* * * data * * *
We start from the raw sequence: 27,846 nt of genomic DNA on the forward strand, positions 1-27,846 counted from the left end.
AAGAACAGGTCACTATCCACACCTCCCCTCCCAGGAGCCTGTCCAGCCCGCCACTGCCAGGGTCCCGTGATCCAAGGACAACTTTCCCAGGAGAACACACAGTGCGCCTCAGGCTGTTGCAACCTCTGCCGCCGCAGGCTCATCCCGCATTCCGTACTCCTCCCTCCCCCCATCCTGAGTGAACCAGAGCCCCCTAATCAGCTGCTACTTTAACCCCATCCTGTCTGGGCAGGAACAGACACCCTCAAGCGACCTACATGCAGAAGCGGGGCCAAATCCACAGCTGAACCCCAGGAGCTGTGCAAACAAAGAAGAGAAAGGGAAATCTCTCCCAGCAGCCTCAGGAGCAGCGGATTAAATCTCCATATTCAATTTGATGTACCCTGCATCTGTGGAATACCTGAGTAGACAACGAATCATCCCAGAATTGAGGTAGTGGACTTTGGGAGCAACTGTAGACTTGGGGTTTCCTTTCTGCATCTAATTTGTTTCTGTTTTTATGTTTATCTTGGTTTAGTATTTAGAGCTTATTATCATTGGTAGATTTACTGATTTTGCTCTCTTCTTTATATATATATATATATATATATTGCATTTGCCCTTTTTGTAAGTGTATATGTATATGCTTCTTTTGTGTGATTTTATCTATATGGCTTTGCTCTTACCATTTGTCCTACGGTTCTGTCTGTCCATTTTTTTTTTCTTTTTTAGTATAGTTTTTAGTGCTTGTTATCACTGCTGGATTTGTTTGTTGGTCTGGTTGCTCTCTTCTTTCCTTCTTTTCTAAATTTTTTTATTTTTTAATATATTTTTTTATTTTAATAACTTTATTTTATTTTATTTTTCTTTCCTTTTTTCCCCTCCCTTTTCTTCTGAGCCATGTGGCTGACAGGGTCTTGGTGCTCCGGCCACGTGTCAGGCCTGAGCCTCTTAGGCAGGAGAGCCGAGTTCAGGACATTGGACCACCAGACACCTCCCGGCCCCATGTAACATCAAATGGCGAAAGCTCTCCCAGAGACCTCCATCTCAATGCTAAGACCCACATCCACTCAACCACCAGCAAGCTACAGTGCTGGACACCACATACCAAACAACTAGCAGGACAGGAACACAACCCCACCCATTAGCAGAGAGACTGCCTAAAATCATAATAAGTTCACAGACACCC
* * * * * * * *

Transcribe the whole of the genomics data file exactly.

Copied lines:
We start from the raw sequence: 27,846 nt of genomic DNA on the forward strand, positions 1-27,846 counted from the left end.
AAGAACAGGTCACTATCCACACCTCCCCTCCCAGGAGCCTGTCCAGCCCGCCACTGCCAGGGTCCCGTGATCCAAGGACAACTTTCCCAGGAGAACACACAGTGCGCCTCAGGCTGTTGCAACCTCTGCCGCCGCAGGCTCATCCCGCATTCCGTACTCCTCCCTCCCCCCATCCTGAGTGAACCAGAGCCCCCTAATCAGCTGCTACTTTAACCCCATCCTGTCTGGGCAGGAACAGACACCCTCAAGCGACCTACATGCAGAAGCGGGGCCAAATCCACAGCTGAACCCCAGGAGCTGTGCAAACAAAGAAGAGAAAGGGAAATCTCTCCCAGCAGCCTCAGGAGCAGCGGATTAAATCTCCATATTCAATTTGATGTACCCTGCATCTGTGGAATACCTGAGTAGACAACGAATCATCCCAGAATTGAGGTAGTGGACTTTGGGAGCAACTGTAGACTTGGGGTTTCCTTTCTGCATCTAATTTGTTTCTGTTTTTATGTTTATCTTGGTTTAGTATTTAGAGCTTATTATCATTGGTAGATTTACTGATTTTGCTCTCTTCTTTATATATATATATATATATATATTGCATTTGCCCTTTTTGTAAGTGTATATGTATATGCTTCTTTTGTGTGATTTTATCTATATGGCTTTGCTCTTACCATTTGTCCTACGGTTCTGTCTGTCCATTTTTTTTTTCTTTTTTAGTATAGTTTTTAGTGCTTGTTATCACTGCTGGATTTGTTTGTTGGTCTGGTTGCTCTCTTCTTTCCTTCTTTTCTAAATTTTTTTATTTTTTAATATATTTTTTTATTTTAATAACTTTATTTTATTTTATTTTTCTTTCCTTTTTTCCCCTCCCTTTTCTTCTGAGCCATGTGGCTGACAGGGTCTTGGTGCTCCGGCCACGTGTCAGGCCTGAGCCTCTTAGGCAGGAGAGCCGAGTTCAGGACATTGGACCACCAGACACCTCCCGGCCCCATGTAACATCAAATGGCGAAAGCTCTCCCAGAGACCTCCATCTCAATGCTAAGACCCACATCCACTCAACCACCAGCAAGCTACAGTGCTGGACACCACATACCAAACAACTAGCAGGACAGGAACACAACCCCACCCATTAGCAGAGAGACTGCCTAAAATCATAATAAGTTCACAGACACCC